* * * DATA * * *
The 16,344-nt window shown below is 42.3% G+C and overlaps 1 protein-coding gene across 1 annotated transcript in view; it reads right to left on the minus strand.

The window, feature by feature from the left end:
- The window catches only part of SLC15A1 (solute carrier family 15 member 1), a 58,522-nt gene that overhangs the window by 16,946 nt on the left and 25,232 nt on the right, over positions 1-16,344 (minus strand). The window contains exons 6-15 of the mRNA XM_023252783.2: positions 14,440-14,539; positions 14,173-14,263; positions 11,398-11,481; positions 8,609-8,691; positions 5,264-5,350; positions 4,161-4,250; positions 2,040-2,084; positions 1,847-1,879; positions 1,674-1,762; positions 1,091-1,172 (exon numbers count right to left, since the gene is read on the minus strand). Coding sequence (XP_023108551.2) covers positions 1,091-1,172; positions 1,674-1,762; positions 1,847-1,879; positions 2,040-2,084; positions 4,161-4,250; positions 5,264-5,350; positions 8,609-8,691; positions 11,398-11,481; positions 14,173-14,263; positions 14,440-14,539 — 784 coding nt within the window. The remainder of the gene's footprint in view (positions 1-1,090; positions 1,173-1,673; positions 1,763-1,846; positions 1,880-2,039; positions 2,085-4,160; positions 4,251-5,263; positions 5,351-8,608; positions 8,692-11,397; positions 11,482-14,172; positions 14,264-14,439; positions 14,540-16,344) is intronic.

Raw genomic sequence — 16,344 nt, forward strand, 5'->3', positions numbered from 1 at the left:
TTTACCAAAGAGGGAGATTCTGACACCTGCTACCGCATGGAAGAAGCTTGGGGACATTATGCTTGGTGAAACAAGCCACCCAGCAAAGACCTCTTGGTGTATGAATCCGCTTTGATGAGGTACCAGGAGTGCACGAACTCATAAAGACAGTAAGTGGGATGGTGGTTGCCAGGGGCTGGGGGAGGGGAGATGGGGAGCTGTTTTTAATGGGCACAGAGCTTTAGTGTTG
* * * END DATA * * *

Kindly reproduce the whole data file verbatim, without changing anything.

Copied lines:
The 16,344-nt window shown below is 42.3% G+C and overlaps 1 protein-coding gene across 1 annotated transcript in view; it reads right to left on the minus strand.

The window, feature by feature from the left end:
- The window catches only part of SLC15A1 (solute carrier family 15 member 1), a 58,522-nt gene that overhangs the window by 16,946 nt on the left and 25,232 nt on the right, over positions 1-16,344 (minus strand). The window contains exons 6-15 of the mRNA XM_023252783.2: positions 14,440-14,539; positions 14,173-14,263; positions 11,398-11,481; positions 8,609-8,691; positions 5,264-5,350; positions 4,161-4,250; positions 2,040-2,084; positions 1,847-1,879; positions 1,674-1,762; positions 1,091-1,172 (exon numbers count right to left, since the gene is read on the minus strand). Coding sequence (XP_023108551.2) covers positions 1,091-1,172; positions 1,674-1,762; positions 1,847-1,879; positions 2,040-2,084; positions 4,161-4,250; positions 5,264-5,350; positions 8,609-8,691; positions 11,398-11,481; positions 14,173-14,263; positions 14,440-14,539 — 784 coding nt within the window. The remainder of the gene's footprint in view (positions 1-1,090; positions 1,173-1,673; positions 1,763-1,846; positions 1,880-2,039; positions 2,085-4,160; positions 4,251-5,263; positions 5,351-8,608; positions 8,692-11,397; positions 11,482-14,172; positions 14,264-14,439; positions 14,540-16,344) is intronic.

Raw genomic sequence — 16,344 nt, forward strand, 5'->3', positions numbered from 1 at the left:
TTTACCAAAGAGGGAGATTCTGACACCTGCTACCGCATGGAAGAAGCTTGGGGACATTATGCTTGGTGAAACAAGCCACCCAGCAAAGACCTCTTGGTGTATGAATCCGCTTTGATGAGGTACCAGGAGTGCACGAACTCATAAAGACAGTAAGTGGGATGGTGGTTGCCAGGGGCTGGGGGAGGGGAGATGGGGAGCTGTTTTTAATGGGCACAGAGCTTTAGTGTTG